To be held every two years, it features all 55 of Europe’s national teams divided into four divisions - Leagues A to D - that are themselves split into four groups, to be played between September and November.
The Germans, world champions in 2014, crashed out in the group stage of the World Cup in Russia in June for their earliest exit in 80 years.
Coach Joachim Low decided to stay on and has pledged has added three new players and dropped midfielders Sami Khedira and Sebastian Rudy among others.
But Low could not have picked a harder opponent than France, who are brimming with confidence after lifting their second World Cup after their 1998 success.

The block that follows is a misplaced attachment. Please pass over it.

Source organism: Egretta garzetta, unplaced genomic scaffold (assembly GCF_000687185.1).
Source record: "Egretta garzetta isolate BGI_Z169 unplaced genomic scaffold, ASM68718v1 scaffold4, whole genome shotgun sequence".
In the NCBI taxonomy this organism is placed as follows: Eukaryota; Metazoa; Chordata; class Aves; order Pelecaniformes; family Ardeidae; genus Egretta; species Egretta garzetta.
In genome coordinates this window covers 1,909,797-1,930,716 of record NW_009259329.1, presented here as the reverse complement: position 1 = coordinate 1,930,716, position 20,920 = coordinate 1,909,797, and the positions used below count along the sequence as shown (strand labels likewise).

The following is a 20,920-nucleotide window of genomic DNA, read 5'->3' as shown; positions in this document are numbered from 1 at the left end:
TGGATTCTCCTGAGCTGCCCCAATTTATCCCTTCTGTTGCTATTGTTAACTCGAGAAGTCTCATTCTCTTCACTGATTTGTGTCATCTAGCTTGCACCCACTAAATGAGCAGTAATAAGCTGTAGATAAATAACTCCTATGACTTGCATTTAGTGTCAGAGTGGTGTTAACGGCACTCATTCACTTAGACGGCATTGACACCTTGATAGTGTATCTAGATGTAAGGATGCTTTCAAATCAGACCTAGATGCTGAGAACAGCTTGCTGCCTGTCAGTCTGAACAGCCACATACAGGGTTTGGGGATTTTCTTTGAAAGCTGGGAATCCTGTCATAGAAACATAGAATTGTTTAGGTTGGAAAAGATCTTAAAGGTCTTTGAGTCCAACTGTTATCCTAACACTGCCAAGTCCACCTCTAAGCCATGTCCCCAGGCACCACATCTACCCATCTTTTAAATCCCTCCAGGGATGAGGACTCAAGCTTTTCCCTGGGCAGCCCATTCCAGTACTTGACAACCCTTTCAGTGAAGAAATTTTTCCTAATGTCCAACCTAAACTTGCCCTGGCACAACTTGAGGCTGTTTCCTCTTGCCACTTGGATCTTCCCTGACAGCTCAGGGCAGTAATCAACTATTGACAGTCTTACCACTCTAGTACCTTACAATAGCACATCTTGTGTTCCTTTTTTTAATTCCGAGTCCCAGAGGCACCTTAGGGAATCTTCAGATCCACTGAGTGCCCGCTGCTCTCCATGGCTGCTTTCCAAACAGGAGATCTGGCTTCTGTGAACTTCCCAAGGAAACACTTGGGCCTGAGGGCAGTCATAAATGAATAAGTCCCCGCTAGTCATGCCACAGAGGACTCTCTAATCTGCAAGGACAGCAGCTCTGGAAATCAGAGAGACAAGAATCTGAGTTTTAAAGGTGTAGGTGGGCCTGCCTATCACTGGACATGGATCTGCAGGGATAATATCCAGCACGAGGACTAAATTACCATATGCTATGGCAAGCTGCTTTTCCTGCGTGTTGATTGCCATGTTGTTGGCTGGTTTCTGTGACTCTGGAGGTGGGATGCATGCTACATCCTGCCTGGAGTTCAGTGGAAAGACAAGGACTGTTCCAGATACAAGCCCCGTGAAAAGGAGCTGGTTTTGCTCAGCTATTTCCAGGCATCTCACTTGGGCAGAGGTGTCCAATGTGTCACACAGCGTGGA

Boasting some of the world’s most talented players it will be France’s first game since being crowned world champions in Moscow on July 14 after a 4-2 victory over Croatia.
Italy, who did not even make it to the World Cup, will start their own road to recovery with a tie against Poland in Bologna on Friday.
World Cup semi-finalists England host Spain a day later while Switzerland take on Iceland in the other League A clash on the first matchday. - Reuters